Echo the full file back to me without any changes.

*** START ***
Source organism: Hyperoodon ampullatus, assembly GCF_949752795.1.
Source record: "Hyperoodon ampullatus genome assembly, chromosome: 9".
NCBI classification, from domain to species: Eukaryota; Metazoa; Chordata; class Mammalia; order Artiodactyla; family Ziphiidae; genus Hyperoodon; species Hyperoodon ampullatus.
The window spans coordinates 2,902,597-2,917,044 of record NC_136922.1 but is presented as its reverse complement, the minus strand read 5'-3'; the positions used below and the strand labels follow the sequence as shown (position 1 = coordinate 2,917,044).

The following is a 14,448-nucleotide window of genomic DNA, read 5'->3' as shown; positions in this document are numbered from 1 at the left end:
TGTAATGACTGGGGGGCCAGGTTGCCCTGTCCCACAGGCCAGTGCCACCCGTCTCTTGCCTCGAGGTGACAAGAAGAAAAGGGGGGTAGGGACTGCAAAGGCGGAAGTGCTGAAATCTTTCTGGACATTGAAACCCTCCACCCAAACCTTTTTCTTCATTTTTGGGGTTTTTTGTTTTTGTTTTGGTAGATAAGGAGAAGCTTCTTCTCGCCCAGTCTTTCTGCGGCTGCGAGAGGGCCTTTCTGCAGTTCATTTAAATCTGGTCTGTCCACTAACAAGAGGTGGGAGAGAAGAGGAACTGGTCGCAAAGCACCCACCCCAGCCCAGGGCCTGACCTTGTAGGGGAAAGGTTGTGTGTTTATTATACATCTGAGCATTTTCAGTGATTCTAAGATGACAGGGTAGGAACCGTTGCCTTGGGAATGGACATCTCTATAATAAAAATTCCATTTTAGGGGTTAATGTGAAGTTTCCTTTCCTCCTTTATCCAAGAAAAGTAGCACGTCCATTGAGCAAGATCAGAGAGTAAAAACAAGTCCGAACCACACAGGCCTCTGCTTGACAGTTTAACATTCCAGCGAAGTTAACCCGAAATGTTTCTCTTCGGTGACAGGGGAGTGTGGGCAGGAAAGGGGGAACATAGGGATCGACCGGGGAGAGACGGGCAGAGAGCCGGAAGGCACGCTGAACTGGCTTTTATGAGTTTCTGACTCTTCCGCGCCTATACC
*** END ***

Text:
Source organism: Hyperoodon ampullatus, assembly GCF_949752795.1.
Source record: "Hyperoodon ampullatus genome assembly, chromosome: 9".
NCBI classification, from domain to species: Eukaryota; Metazoa; Chordata; class Mammalia; order Artiodactyla; family Ziphiidae; genus Hyperoodon; species Hyperoodon ampullatus.
The window spans coordinates 2,902,597-2,917,044 of record NC_136922.1 but is presented as its reverse complement, the minus strand read 5'-3'; the positions used below and the strand labels follow the sequence as shown (position 1 = coordinate 2,917,044).

The following is a 14,448-nucleotide window of genomic DNA, read 5'->3' as shown; positions in this document are numbered from 1 at the left end:
TGTAATGACTGGGGGGCCAGGTTGCCCTGTCCCACAGGCCAGTGCCACCCGTCTCTTGCCTCGAGGTGACAAGAAGAAAAGGGGGGTAGGGACTGCAAAGGCGGAAGTGCTGAAATCTTTCTGGACATTGAAACCCTCCACCCAAACCTTTTTCTTCATTTTTGGGGTTTTTTGTTTTTGTTTTGGTAGATAAGGAGAAGCTTCTTCTCGCCCAGTCTTTCTGCGGCTGCGAGAGGGCCTTTCTGCAGTTCATTTAAATCTGGTCTGTCCACTAACAAGAGGTGGGAGAGAAGAGGAACTGGTCGCAAAGCACCCACCCCAGCCCAGGGCCTGACCTTGTAGGGGAAAGGTTGTGTGTTTATTATACATCTGAGCATTTTCAGTGATTCTAAGATGACAGGGTAGGAACCGTTGCCTTGGGAATGGACATCTCTATAATAAAAATTCCATTTTAGGGGTTAATGTGAAGTTTCCTTTCCTCCTTTATCCAAGAAAAGTAGCACGTCCATTGAGCAAGATCAGAGAGTAAAAACAAGTCCGAACCACACAGGCCTCTGCTTGACAGTTTAACATTCCAGCGAAGTTAACCCGAAATGTTTCTCTTCGGTGACAGGGGAGTGTGGGCAGGAAAGGGGGAACATAGGGATCGACCGGGGAGAGACGGGCAGAGAGCCGGAAGGCACGCTGAACTGGCTTTTATGAGTTTCTGACTCTTCCGCGCCTATACC